Stone sat on a stool and stared at the wall. He couldn’t stop brooding about the dead door gunner. He wondered why Nelson had joined the army. Was it starry-eyed patriotism? A broken heart? Maybe he couldn’t find a job. Maybe he just wanted to fight. Stone started filling out the form, but he kept thinking about the young soldier. Why had this happened to him? Why did it happen the way it did? Everything about war seemed accidental and random and made no sense. When he finished with the form, Stone took out a leather bound journal from the pocket of his fatigues. Recorded in its pages were the names of all the men whose death certificates he had signed. Keeping score that way made their deaths seem more real to him. As he entered Nelson’s name in the journal, a heaviness bore down on him that pushed him deep inside himself. Stone wanted to cry but didn’t. Stone had come to doubt that there was a loving god. But he bowed his head and silently asked the Lord to bless Nelson’s soul and end the war.
The phone rang. Martinez answered it. He covered the receiver with his hand and called to Stone, “Trauma bay, sir. They need you. They’ve got a wounded Taliban.”
“Oh, good,” Stone said. “He stable?”
“I don’t know. They said, “stat.” It might be the guy who killed Nelson. I wouldn’t be in any hurry.”
“Unfortunately, that’s not the way it works,” Stone said. “Tell em I’m on the way.”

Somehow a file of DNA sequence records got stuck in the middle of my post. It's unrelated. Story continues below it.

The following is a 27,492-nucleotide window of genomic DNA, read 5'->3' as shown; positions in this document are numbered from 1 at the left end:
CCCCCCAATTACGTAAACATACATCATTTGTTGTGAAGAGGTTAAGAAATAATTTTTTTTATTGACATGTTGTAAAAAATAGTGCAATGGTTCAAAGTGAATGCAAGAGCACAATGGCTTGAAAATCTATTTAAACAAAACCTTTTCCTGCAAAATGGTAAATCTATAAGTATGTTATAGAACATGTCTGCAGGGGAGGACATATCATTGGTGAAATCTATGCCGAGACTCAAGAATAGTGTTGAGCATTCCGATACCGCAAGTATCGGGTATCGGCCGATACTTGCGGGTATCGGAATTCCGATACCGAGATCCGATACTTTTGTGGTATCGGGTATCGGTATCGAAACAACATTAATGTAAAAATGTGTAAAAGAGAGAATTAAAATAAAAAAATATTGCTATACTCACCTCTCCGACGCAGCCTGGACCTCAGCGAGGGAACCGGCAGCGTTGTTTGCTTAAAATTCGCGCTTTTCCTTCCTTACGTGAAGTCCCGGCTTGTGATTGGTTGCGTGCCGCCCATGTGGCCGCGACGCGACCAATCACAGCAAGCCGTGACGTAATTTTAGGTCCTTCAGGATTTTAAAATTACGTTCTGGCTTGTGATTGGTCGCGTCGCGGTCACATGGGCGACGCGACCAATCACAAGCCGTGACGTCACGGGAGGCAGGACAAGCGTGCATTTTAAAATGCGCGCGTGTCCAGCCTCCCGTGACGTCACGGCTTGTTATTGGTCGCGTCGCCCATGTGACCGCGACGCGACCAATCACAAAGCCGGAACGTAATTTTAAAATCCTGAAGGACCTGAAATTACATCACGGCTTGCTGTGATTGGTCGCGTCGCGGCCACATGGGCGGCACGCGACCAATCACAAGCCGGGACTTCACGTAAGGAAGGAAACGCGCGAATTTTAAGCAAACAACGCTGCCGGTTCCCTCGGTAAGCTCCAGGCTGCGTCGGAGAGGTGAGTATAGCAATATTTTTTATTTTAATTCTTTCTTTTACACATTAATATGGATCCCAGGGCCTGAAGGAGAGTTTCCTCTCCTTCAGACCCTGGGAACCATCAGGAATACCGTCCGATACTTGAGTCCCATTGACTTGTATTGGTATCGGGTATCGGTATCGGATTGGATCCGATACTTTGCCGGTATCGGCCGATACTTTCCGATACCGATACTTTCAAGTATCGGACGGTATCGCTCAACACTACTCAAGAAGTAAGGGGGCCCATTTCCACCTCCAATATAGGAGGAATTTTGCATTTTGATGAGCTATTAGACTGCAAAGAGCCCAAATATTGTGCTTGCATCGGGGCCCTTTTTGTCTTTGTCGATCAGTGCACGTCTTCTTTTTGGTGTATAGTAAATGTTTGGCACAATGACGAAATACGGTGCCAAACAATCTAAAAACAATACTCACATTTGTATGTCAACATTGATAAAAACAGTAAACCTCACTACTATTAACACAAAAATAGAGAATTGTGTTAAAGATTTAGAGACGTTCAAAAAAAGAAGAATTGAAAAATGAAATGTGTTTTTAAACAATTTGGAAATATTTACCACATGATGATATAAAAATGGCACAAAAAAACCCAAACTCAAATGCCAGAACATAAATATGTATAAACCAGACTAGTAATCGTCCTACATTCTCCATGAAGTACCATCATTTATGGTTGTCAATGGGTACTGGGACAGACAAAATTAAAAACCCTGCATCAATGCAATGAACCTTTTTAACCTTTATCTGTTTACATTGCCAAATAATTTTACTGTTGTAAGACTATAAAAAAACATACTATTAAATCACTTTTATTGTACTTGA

Stone rose from his chair. He hurried out the door into a hot wind. He could feel ground heat rising through the cleated soles of his rapid deployment combat boots.
The following day, Stone walked toward the helicopter that was to take him on the first leg of his trip out of Afghanistan. The air was hot and dry, the sky the color of smoke. A fierce wind blew the stench of burning garbage to him. From the entry to the morgue, Martinez appeared in his rubber apron. He came to attention and saluted Stone. The colonel returned the salute and gave him a thumbs up. Beside the sergeant was Pvt. Nelson’s metal casket draped in an American flag. The coffin was waiting for an honor guard to load it onto a C-130 that would transport the dead soldier to the States. For a moment, Stone pictured the horror Nelson had been through — his chopper bursting into flames, the Kevlar body armor fusing to his chest. The name politicians in Washington gave soldiers like Nelson came to Stone and echoed in his mind. Boots on the ground.
Stone took a deep breath. He turned and headed toward the helicopter. From the mountains to the north came the thump of artillery fire. Stone’s footsteps left powdery tracks in the dust.
DALY WALKER is a retired general surgeon. He served as a battalion surgeon in the Vietnam war. His essays and fiction have appeared in The Atlantic, the Sewanee Review, The Louisville Review, the Southampton Review, Hospital Drive as well as Hektoen International. His work has been short listed for Best American Short Stories and an O’Henry award. His collection of short stories, Surgeon Stories was published by Fleur-de-Lis Press.